Prefacing this, I am currently a rising undergraduate senior who plans to attend graduate school after I finish this last year. I want to work toward a PhD in neuroscience. Over the past year, I have been writing a grant proposal to submit the the NSF GRFP (https://www.nsfgrfp.org/). Throughout this time, I have been working with professors/past graduate students who have had their work supported by NSF GRFP/etc. and my work is based on Alzheimer's disease (aim 1 discusses a pathological mechanism that needs to be better understood and aim 2 addresses understanding a linkage between two mechanisms, 1 of which was discussed in aim 1, while also providing details on future treatment options in regard to antagonist drugs). Throughout my time writing, nobody told me the NSF GRFP does not want disease research...unfortunately.

After reading the NSF GRFP guidelines for this year, I was disappointed to see that they specifically stated that "disease research" is something they do not support. I find this extremely ridiculous, especially for undergraduate seniors rising into graduate school. Do you know if this is strictly enforced, or know if there is an easy work-around (e.g. taking out the word "Alzheimer's Disease" and subbing in more basic terms, such as memory deficit/etc.). Thank you!

Also, if you know of an NIH one that I can apply to instead for disease research, I'd be happy to hear. After I searched, the NIH didn't seem to have a good one for someone who is "white" and is still an undergraduate (soon to be in grad school).

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    From what I've heard, it's a pretty thin line to walk. Yo u may want to take a look at fellowships offered by the NIH. Commented Aug 14, 2019 at 20:11
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    I have checked out the NIH ones and I don't see anything really for me (as a non "underrepresented person of science" aka white. Also, I'm an undergraduate, so most NIH ones are for people in grad school or after. Commented Aug 14, 2019 at 20:12
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    NSF will not fund disease research because NIH does that. If you want NSF funding to study people you must have a very good explanation of why it's not disease research. Commented Aug 14, 2019 at 22:37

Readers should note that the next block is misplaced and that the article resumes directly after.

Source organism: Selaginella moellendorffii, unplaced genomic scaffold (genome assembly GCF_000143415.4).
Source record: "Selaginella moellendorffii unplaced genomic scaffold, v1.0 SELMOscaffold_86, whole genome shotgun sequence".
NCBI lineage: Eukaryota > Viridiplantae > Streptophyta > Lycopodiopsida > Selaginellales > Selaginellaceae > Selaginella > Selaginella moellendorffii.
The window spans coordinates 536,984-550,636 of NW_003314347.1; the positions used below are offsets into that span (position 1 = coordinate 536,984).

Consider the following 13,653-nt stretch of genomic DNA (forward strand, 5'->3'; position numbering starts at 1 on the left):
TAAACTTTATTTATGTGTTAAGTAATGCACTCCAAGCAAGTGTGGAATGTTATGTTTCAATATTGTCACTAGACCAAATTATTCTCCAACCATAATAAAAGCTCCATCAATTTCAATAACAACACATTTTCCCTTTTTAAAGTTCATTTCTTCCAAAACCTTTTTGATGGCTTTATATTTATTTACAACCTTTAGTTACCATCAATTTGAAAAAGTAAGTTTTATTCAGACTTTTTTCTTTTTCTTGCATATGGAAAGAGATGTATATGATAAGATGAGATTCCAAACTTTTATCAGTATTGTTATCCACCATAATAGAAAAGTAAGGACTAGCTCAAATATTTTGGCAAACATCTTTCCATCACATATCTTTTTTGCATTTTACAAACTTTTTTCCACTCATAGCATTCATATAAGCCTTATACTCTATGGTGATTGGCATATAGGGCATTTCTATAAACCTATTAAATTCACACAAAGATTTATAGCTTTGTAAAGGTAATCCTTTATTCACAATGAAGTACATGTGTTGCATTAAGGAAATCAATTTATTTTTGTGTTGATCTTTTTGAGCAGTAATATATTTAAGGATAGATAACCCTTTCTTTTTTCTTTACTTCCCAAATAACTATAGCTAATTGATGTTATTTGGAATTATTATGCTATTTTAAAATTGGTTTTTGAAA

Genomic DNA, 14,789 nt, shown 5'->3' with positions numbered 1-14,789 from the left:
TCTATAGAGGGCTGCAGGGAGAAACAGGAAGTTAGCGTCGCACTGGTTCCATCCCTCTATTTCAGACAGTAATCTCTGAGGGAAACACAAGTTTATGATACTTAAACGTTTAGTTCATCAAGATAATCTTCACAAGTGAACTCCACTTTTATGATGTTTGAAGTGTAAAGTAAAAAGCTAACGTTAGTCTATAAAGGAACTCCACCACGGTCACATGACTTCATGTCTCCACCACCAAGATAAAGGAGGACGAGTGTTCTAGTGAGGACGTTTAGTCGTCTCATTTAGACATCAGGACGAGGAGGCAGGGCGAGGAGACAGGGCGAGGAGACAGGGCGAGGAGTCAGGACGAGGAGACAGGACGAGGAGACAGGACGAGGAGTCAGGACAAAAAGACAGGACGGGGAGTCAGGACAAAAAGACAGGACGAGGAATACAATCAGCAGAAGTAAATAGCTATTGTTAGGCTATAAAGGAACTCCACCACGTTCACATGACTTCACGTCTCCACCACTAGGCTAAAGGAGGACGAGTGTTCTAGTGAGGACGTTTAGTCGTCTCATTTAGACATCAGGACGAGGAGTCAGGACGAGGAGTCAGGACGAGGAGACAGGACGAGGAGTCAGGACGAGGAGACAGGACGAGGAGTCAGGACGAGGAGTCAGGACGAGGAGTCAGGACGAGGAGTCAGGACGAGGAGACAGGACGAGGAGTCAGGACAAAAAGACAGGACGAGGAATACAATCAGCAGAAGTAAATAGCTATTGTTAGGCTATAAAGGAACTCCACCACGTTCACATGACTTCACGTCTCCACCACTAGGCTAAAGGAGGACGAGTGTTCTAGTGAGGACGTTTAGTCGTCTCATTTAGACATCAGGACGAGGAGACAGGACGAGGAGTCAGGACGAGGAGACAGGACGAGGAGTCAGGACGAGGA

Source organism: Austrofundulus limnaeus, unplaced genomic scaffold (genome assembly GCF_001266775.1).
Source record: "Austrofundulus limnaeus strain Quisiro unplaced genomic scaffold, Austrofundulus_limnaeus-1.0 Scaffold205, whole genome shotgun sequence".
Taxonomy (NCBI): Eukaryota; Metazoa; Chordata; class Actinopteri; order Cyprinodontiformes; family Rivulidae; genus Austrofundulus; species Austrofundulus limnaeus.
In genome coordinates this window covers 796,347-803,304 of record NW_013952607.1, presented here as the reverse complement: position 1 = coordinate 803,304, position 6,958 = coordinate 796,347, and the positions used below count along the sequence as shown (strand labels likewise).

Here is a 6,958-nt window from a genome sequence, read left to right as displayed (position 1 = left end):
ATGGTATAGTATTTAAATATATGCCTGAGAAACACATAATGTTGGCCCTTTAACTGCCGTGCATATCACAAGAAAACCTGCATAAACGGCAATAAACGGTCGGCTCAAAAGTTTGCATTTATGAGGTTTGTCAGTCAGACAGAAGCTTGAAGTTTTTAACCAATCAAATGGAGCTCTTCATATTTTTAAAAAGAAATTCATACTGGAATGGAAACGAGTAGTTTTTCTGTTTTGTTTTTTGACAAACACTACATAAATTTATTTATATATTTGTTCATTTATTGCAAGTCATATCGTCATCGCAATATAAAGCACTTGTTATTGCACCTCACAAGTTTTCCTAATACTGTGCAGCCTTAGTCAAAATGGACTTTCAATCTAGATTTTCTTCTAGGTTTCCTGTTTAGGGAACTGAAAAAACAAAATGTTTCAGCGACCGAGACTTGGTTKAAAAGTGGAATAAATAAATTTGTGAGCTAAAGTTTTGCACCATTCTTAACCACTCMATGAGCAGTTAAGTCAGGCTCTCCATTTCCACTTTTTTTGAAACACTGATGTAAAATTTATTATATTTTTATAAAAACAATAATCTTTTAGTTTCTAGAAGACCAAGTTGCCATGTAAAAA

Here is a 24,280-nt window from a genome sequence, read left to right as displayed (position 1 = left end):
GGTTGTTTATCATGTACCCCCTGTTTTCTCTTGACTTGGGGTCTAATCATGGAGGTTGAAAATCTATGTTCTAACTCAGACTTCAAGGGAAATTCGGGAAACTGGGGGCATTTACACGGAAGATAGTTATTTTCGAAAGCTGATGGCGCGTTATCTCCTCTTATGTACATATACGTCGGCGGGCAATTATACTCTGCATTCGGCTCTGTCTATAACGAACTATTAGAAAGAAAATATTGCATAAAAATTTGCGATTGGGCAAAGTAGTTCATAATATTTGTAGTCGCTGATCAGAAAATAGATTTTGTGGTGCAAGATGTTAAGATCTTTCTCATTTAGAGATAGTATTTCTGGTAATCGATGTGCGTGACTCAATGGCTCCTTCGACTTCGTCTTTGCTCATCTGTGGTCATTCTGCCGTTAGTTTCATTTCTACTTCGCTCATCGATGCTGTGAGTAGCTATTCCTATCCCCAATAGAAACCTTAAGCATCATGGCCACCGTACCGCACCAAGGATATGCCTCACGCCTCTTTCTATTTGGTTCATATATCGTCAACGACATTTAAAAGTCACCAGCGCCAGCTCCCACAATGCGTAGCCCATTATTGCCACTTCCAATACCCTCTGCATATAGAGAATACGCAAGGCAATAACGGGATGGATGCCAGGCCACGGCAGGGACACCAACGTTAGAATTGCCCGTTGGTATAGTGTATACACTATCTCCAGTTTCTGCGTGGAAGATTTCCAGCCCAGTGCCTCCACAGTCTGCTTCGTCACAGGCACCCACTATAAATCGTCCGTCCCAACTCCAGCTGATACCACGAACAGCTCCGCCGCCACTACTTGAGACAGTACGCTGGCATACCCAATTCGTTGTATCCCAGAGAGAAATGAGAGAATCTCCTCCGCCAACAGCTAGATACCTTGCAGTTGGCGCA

1 Answer 1


In the US in neuroscience, most people apply for grad school without their own funding.

Funding for your research is provided by your research advisor; in your area of interest this will likely come from the NIH and possibly other private organizations specific for AD. You may also be funded for between a semester and a year to rotate with different potential advisors, such as via a T32 training grant from NIH (training programs apply to these grants, not students; students are funded by applying to graduate programs that possess such a grant).

NSF grants for students in neuroscience are very rare (looks like about 60 GRFPs were awarded this year in neuroscience; only 4 don't have an institution listed so I presume applied before being admitted); it's a good goal to shoot for, but not something to rely on. The requirements for the specific fellowship you are looking at specifically exclude disease research because such research is already substantially funded via other means; NSF is trying to fill the other underfunded gaps in very basic work. I would not suggest trying to bypass this by tweaking the language of your application.

NRSA grants (the NIH equivalent) are also somewhat rare, but more achievable. You apply after you are already part of a PhD program, sometime before the end of your second year most often.

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    Indeed, so far as I know (having worried a bit for some decades about funding for interdisciplinary math grad students, etc.) the idea is that NIH probably funds more senior PI's, and you'd join their projects. Similarly, to varying degrees, engineering grad students are part of their advisor/PI's project. Things change a little in Chem and Physics, and perhaps the extremal is Math, where there are very few Big Projects with a PI, etc. So NSF is (among other things) trying to compensate. Commented Aug 14, 2019 at 22:21

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